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(post #110297, reply #7 of 9)

I have a propane stove. There are two problems--can't get it hot enough and can't get it cool enough. Very hard to bring the flame down low, so I resort to stacking up the grills that surround the burners. And you betcha', takes forever to boil water. I've been told this is characteristic of propane . . . wish there was a solution.

(post #110297, reply #8 of 9)


Don't know how long it takes because it doesn't matter to me, it's a Zen thing.

Maybe your installer cranked those jets too tight.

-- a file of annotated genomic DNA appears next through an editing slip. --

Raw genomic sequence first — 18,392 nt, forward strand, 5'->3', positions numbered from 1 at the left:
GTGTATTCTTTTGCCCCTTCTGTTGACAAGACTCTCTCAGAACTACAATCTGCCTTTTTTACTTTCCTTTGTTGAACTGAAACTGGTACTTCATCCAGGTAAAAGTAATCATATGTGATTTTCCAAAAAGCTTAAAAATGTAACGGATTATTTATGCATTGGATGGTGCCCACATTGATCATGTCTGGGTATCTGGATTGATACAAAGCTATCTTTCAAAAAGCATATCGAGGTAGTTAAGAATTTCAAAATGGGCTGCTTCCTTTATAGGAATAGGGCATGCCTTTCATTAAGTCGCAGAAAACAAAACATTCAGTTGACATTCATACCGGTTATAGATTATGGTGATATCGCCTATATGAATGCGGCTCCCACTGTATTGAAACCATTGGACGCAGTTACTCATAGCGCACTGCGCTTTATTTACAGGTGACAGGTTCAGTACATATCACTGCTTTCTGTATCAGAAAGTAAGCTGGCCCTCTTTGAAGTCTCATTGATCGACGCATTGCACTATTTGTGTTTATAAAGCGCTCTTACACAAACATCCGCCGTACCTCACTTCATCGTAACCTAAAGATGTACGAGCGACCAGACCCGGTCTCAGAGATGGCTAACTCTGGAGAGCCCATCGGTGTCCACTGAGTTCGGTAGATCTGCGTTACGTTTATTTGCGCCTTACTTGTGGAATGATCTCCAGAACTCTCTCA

(post #110297, reply #9 of 9)

I know, it's kind of stupid to worry about how long it takes a kettle of water to boil. Actually, I don't really mind waiting 15 minutes for tea--it's just a measuring stick for how the stove performs, and what I do mind is trying to heat a large kettle of water for pasta and winding up eating at midnight.

Actually, the truth is my wife is threatening to exchange it for an electric stove and unless I come up with something better quick I'll be forced to concede. I didn't mind compromising on the dishwasher (she didn't want one), but I'll be damned if I'm going to cook on and pay the power company for one of those ee-lectric gizmos!